Hearing a tuned-up Brandy vocal sample floating over a pounding four-four bass drum or glittering synth is commonplace in the club these days. From Blawan’s ‘Getting Me Down’ and Burial’s ‘Fostercare’, both sampling Brandy’s ‘I Wanna Be Down’, to Bonobo sampling ‘Baby’ in his recent release ‘Kerala’, this tendency towards the R&B vocal – not just Brandy – finds a point of origin in the Canadian producer Jacques Greene’s work.
Since his 2010 breakthrough single ‘(Baby I Don’t Know) What You Want’, released on London’s Night Slugs imprint and featuring a chipmunk sample of ‘Foolish’ by Ashanti, Greene’s brand of emotive vocal, maximal melody and pulsating rhythm has spearheaded a movement of club-chopped R&B and House whose other proponents include Machinedrum, Kingdom and Jubilee, to name just a few. It’s surprising then that a producer noted for such an influential and specific sound, not to mention for his prolific remixing of Ciara, Radiohead, Frank Ocean, The Weeknd and others, is only now releasing his debut LP, ‘Feel Infinite’.
It may look like Greene has missed his moment for a debut, but the arrival of this record is merely another release from an artist who has always eschewed the temptations of commercial success. Since his 2011 track ‘Another Girl’ was released, it has racked up over four million plays on Spotify, a response that could have seen Greene cross over into commercial productions, yet he continued releasing on independents like Glasgow’s LuckyMe and Uno, even when Drake chose his track ‘Know Yourself’ to open his first ever Beats One show with.
In a Red Bull Music Academy Lecture given last year, Greene cited that the album release marks not a debut but the culmination of the current incarnation of the Jacques Greene project. Referring to Matisse’s exhaustive cut-outs and his process of seemingly endless refinement to reach an end-point of purity in design, he made the comparison of his own work in its fine-tuning and paring down of elements since his first release seven years ago. Without having heard ‘Feel Infinite’ this might come across as a grandiose statement, but after listening, it seems perfectly apt.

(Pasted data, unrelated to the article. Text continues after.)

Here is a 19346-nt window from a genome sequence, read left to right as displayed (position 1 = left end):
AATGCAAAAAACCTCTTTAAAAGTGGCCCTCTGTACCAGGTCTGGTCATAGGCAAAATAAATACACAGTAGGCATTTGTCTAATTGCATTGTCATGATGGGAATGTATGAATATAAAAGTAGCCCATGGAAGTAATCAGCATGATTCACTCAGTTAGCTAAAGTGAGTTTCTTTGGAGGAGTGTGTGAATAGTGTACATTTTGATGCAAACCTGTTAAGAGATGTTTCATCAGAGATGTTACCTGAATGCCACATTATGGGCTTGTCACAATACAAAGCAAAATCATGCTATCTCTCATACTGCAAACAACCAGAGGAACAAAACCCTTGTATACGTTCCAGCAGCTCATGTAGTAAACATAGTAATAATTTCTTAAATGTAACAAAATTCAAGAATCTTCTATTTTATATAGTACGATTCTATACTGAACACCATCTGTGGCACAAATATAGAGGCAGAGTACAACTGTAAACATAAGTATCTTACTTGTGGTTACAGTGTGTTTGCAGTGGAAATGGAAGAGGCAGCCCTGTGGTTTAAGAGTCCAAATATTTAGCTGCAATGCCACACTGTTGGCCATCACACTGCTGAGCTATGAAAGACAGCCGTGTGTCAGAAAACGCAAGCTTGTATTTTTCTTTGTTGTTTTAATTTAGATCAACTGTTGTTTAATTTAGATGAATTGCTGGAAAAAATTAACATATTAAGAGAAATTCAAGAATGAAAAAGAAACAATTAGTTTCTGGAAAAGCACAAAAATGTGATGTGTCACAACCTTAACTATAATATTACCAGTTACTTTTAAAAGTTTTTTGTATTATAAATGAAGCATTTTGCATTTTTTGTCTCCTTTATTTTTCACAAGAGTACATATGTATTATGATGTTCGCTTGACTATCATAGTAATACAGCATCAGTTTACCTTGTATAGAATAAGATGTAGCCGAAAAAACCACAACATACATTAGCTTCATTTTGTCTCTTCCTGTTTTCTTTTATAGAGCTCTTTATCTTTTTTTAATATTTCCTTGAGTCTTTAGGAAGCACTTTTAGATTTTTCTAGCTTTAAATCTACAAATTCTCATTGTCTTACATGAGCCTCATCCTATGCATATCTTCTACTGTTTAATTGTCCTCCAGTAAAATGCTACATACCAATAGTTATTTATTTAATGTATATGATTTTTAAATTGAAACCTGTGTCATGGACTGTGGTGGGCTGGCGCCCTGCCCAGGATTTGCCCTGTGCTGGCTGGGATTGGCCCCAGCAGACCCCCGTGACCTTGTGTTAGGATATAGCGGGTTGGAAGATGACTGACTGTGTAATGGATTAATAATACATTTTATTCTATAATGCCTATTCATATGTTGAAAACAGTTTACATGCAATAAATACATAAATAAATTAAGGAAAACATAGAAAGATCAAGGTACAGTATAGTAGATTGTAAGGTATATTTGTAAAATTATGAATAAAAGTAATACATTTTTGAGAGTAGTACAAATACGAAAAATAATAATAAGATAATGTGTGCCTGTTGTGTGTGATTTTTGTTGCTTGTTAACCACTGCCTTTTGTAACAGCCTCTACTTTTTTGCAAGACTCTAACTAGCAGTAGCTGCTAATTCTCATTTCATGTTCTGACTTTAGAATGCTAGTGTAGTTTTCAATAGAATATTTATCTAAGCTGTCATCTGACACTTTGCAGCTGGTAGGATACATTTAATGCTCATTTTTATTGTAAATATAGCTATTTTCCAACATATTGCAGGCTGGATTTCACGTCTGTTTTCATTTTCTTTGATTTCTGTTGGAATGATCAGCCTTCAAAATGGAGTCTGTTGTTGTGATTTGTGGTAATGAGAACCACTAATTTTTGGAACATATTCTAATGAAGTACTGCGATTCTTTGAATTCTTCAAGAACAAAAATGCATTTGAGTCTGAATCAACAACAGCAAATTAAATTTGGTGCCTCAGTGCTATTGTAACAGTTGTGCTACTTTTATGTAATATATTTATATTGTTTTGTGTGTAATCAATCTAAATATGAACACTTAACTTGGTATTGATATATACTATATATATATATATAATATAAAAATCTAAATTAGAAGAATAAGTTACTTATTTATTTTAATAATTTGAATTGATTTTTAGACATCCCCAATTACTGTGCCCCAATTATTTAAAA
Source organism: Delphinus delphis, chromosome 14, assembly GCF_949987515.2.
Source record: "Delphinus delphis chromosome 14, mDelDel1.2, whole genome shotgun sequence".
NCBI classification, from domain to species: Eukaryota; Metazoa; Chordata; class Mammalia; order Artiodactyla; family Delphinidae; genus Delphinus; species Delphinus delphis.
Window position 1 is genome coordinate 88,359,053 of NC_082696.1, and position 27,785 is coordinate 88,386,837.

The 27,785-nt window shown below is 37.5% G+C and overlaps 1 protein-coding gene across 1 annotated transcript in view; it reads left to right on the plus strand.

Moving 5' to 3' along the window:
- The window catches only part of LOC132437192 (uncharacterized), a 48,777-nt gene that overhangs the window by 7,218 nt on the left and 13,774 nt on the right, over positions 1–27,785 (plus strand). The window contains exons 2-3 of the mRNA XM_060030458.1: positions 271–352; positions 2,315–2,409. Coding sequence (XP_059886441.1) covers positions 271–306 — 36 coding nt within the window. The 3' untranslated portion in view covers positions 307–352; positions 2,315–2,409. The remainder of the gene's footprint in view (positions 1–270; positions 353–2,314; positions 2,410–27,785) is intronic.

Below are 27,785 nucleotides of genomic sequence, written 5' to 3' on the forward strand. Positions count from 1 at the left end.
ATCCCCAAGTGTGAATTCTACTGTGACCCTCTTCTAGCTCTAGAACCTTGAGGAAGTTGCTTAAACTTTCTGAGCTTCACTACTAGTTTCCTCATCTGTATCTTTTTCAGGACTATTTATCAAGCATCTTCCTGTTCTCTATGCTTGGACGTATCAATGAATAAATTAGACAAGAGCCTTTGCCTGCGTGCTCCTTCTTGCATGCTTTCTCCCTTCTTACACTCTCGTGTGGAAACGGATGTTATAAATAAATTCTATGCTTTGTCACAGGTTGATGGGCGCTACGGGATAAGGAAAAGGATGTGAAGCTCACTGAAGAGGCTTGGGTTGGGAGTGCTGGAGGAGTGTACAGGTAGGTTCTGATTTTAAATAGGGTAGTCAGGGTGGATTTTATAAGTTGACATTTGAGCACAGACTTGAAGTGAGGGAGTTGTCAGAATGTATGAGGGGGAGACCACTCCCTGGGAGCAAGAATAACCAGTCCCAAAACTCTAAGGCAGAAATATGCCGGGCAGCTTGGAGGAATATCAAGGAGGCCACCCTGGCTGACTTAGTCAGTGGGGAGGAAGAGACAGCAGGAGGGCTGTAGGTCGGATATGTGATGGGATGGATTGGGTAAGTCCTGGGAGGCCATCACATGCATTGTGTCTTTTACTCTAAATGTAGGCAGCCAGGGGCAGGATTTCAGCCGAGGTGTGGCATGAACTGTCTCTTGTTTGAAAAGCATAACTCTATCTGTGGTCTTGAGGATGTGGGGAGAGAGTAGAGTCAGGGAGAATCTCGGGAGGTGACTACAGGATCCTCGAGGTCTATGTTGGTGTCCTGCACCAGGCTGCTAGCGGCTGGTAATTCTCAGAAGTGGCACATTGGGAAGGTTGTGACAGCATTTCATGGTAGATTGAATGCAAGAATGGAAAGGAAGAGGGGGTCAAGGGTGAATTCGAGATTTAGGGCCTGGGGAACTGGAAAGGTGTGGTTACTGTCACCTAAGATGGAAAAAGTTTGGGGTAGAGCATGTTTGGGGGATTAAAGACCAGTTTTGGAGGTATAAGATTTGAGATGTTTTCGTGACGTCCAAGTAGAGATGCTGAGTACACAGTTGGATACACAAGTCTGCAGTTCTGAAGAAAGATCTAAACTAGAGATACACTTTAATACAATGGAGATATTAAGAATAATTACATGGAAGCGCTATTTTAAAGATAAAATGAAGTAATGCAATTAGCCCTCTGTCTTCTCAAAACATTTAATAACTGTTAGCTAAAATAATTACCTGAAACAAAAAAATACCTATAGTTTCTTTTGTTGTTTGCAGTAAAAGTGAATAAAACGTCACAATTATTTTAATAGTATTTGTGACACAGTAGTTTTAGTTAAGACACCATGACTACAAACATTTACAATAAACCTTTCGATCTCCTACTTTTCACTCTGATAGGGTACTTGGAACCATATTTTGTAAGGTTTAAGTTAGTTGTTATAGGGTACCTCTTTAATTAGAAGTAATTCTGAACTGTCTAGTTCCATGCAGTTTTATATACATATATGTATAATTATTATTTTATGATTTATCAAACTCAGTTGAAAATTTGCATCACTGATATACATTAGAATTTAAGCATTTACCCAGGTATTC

From the punctuated inhalation of breath that greets the listener on opener ‘Fall’, acting as an emotional gesture of humanity amongst the machine-music, a rhythmic component akin to a snare hit, it’s clear that this is a record of subtlety and depth. As breath merges into vocals and a rumbling bass synth builds, we expect a melody of thumping proportions. Instead, the track fades into the eponymous ‘Feel Infinite’, which delivers on the euphoric crescendo set up by ‘Fall’. Here we get the first taste of Greene’s impeccable ear for melody and confidence in minimalism to instigate dance floor catharsis. The off-beat keyboard stabs bring to mind the brand of maximalism perpetuated by Hudson Mohawke and Lunice’s TNGHT project, especially in their monster 2012 ‘Higher Ground’ release with its apocalyptic horns. Yet, Greene achieves a similar effect without resorting to the trap low-end, instead tantalising the listener with its implication.
Much of the record has the feel of the early 2010s, the period of Jacques Greene’s first ascension into the spotlight. Whilst the title track might reference TNGHT, ‘To Say’ plays as a counterpart to ‘Another Girl’ with its infectious vocal loop and ‘I Won’t Judge’ explores Greene’s darker edge, bringing to mind Burial and his 2012 ‘Street Halo/Kindred’ release. ‘Feel Infinite’ references these touchstones of recent electronic music history without lapsing into nostalgia though; ‘True’, featuring a vocal from How To Dress Well, is the most commercial-leaning track on the record and displays Greene’s perfection of the balancing-act between making tracks that feel just as at home in the club as on the radio currently.
Other highlights include ‘Dundas Collapse’, which references the tuned-up sampling and loose low end of Greene’s contemporary Machinedrum, and up-tempo ‘Real Time’ and ‘You Can’t Deny’, both tracks that find the listener in the familiar Jacques Greene territory of bright melody and driving rhythms.
For listeners who were expecting a departure from the sound showcased in Greene’s previous EP and singles, ‘Feel Infinite’ will come as a disappointment. Yet, for fans of his sound, a sound so broad and palatable it has the capacity to appeal to vast swathes of listeners, ‘Feel Infinite’ is a perfectly sequenced manifesto of Greene’s work up to date. Less of a debut and more of a bookend, it listens like an aural autobiography of Greene’s influences and productions, a release that will satisfy old fans as well as find new ones without compromising the clarity of his vision.
Words: Ammar Kalia
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